Australia must speak up against Beijing’s bullying of the Philippines
10 Aug 2023| and

Last weekend, China’s coastguard and maritime militia carried out dangerous and aggressive manoeuvres against a small Philippines boat, blocking and blasting it with a powerful water cannon.

The vessel was trying to resupply a remote Philippines armed forces garrison on Second Thomas Shoal, in the South China Sea’s Spratly Islands, within the Philippines’ undisputed exclusive economic zone.

This brazen escalation by China is a test for the Australian government’s readiness to speak up in defence of the international rules-based order, and to show support for a key security partner in Southeast Asia­—a region Can­berra has identified as critical to Australia’s interests.

At the AUSMIN meeting last month in Brisbane between Australian and US defence and foreign ministers, the two nations committed to upholding a ‘global order based on international law’ and ‘fundamental principles of sovereignty and territorial integrity’.

They expressed their ‘strong opposition’ to destabilising actions in the South China Sea, including ‘the dangerous use of coast guard vessels and maritime militia’. They specifically denounced China’s excessive maritime claims as inconsistent with international law and reaffirmed their support for the landmark 2016 arbitral tribunal award in The Hague, which found in favour of the Philippines in its maritime legal dispute against China.

Washington reacted swiftly to the incident at Second Thomas Shoal, issuing a clear condemnation of China’s actions, simultaneously reassuring Manila and warning Beijing that any escalation to an armed attack on Philippines government vessels would be covered under the US–Philippines Mutual Defence Treaty. This was consistent with Defense Secretary Lloyd Austin’s June commitment to the 2016 arbitral tribunal ruling at the Shangri-La Dialogue when he stated: ‘It is ­legally binding, and it is final.’

By contrast, Canberra has so far refrained from issuing a statement from either the foreign affairs or defence portfolio. The Australian ambassador to Manila did tweet concern about ‘dangerous and destabilising’ actions but, unlike her US counterpart, did not name China.

AUSMIN communiqués are important, but they tend to be general and not widely read. The test was always going to be holding specific actions to account. The longer this official reticence about China is maintained, the more it calls into question Australia’s willingness to live up to its rhetoric on the South China Sea when the Philippines has unambiguously been on the receiving end of bullying and intimidation by Beijing.

It is to the government’s credit that bilateral relations with China have improved and tensions have reduced. But the formulation of ‘cooperating where we can and disagreeing where we must’ is not sustainable if the policy means trying to reduce tensions by ignoring differences. This doesn’t deter Beijing’s destabilising actions; it emboldens them.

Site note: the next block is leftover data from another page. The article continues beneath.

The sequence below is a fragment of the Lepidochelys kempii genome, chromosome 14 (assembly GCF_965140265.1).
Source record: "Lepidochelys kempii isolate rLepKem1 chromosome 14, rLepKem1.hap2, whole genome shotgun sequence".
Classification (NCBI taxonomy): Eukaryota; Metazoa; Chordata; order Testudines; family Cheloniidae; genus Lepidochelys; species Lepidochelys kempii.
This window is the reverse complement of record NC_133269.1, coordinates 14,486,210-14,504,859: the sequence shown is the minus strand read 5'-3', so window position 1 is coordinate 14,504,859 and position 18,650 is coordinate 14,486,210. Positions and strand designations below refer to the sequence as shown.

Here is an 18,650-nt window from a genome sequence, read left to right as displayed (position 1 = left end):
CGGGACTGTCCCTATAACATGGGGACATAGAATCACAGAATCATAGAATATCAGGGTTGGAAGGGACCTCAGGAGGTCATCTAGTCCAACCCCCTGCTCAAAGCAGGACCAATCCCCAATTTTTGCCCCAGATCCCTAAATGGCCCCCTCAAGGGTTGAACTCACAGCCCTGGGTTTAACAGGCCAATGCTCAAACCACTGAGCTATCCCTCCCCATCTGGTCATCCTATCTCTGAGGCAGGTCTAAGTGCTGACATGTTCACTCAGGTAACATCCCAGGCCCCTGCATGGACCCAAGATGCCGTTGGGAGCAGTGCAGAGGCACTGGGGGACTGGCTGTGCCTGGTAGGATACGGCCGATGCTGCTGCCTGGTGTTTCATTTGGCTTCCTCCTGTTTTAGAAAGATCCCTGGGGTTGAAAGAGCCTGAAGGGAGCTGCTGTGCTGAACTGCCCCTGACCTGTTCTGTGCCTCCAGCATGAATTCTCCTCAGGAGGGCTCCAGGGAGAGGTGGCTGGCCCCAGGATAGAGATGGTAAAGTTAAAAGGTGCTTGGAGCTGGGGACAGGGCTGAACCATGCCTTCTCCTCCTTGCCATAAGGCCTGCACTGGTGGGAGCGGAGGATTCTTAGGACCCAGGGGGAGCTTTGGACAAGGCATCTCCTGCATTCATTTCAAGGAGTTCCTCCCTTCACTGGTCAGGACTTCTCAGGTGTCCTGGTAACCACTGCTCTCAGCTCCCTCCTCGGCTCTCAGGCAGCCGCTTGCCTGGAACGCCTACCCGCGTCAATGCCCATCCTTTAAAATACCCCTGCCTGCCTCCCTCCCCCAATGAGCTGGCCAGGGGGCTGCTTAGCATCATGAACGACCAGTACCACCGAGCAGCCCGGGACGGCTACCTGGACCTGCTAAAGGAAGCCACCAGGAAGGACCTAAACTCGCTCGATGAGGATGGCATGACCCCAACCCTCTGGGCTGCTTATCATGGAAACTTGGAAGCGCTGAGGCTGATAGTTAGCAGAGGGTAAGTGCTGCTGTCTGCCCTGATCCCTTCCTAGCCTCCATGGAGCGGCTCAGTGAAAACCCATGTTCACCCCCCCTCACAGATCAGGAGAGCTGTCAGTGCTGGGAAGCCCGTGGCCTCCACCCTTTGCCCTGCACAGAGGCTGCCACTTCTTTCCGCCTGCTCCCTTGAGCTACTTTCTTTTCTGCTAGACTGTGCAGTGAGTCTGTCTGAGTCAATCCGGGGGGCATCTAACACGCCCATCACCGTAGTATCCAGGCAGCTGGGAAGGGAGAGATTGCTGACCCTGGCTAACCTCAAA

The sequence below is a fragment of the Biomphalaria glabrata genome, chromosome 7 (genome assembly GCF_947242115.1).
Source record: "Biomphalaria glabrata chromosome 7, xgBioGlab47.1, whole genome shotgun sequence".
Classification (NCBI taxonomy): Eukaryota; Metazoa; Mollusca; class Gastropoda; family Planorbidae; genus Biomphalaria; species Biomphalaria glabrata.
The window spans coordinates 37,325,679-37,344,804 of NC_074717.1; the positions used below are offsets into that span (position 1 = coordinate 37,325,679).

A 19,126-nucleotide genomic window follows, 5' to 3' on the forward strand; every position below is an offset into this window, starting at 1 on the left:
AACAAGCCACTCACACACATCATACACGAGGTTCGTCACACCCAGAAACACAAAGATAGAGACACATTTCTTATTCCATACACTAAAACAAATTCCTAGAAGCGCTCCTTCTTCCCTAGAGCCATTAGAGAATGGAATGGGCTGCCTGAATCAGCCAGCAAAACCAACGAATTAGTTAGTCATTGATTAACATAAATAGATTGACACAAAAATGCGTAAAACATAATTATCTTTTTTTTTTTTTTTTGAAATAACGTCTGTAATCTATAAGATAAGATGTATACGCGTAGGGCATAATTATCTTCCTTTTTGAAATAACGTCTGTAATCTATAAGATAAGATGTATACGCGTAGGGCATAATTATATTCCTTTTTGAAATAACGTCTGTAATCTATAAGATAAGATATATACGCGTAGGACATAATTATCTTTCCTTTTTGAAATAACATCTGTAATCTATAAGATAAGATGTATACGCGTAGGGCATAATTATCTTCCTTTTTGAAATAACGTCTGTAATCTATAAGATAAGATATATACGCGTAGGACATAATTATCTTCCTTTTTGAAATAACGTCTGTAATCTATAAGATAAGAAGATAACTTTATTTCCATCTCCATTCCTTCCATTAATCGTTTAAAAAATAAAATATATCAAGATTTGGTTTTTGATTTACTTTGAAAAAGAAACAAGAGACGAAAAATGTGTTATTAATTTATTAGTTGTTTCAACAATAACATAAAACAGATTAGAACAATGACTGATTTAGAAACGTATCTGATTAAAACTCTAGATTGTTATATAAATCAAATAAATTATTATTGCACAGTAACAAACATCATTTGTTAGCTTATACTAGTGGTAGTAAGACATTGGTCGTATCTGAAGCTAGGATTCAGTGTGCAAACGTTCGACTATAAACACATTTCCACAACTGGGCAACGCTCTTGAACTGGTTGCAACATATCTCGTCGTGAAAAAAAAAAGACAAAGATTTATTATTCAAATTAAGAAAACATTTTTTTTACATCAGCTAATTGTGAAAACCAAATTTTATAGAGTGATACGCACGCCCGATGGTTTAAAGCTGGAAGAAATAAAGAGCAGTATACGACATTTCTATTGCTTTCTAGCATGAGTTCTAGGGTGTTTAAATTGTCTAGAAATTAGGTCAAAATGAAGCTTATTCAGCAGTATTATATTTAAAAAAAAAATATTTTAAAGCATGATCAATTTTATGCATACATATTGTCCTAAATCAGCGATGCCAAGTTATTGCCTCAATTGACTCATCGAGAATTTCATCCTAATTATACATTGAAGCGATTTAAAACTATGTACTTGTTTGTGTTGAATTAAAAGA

If Australia doesn’t strongly call out such a provocative and destabilising breach of international law, one has to wonder what constitutes an issue on which we ‘must’ disagree with Beijing. Consistency is vital in international relations. In this case, it would both demonstrate Australia’s commitment to the rules-based order and signal to all countries, including China, what actions we consider unacceptable. The danger of choosing what ‘must’ be dealt with on an ad hoc basis, rather than by principle, is the same diplomatic error that led major European powers to think a default of silence and inconsistent engagement in the face of Russian aggression would eventually lead Russia’s Vladimir Putin back to the straight and narrow.

International rules either mean something or they don’t. In the valid attempt to reduce regional tensions, signing onto communiqués that few read while failing to speak up when it matters most risks reducing trust in both Australia and the multilateral system.

We stood up for the Philippines in 2016 when the tribunal ruled against Beijing, and we should do so now. This is a core issue for Manila. Less than a month ago, Philippines Foreign Secretary Enrique Manalo thanked the US and Australia for their support on the 2016 arbitral award. The Philippines has become one of Australia’s most important defence partners in the region. It was among the first to support AUKUS and has a bilateral visiting forces agreement enabling a high level of access, including Australian surveillance flights over the South China Sea. It is not in Canberra’s interests for Manila to doubt the strength of Australia’s commitment.

Failing to hold Beijing to account for maritime breaches would be another mistake in the mould of the misjudgement to end our World Trade Organization case against Beijing’s punitive tariffs on Australian barley. Abandoning the case spared China the indignity of another adverse international legal ruling that would have deterred Beijing and held it to account on economic coercion. It would also be a mistake to leave the condemnation to the US, as that serves Beijing’s strategic narrative that the issues at stake are only about great-power competition and US containment of China. We are all competing to shape the world in which we want to live—it is not a struggle limited to the US and China. Australia has a vital role by demonstrating that regional stability requires all nations to contribute.

Australia doesn’t have to fight every battle. But to win a competition, you have to play in it. The law-and-order principles set out in the AUSMIN communiqué go to the heart not just of our security and sovereignty, stretching from the seabed to space, but to the collective security of our region. If that isn’t worth standing up for, what is?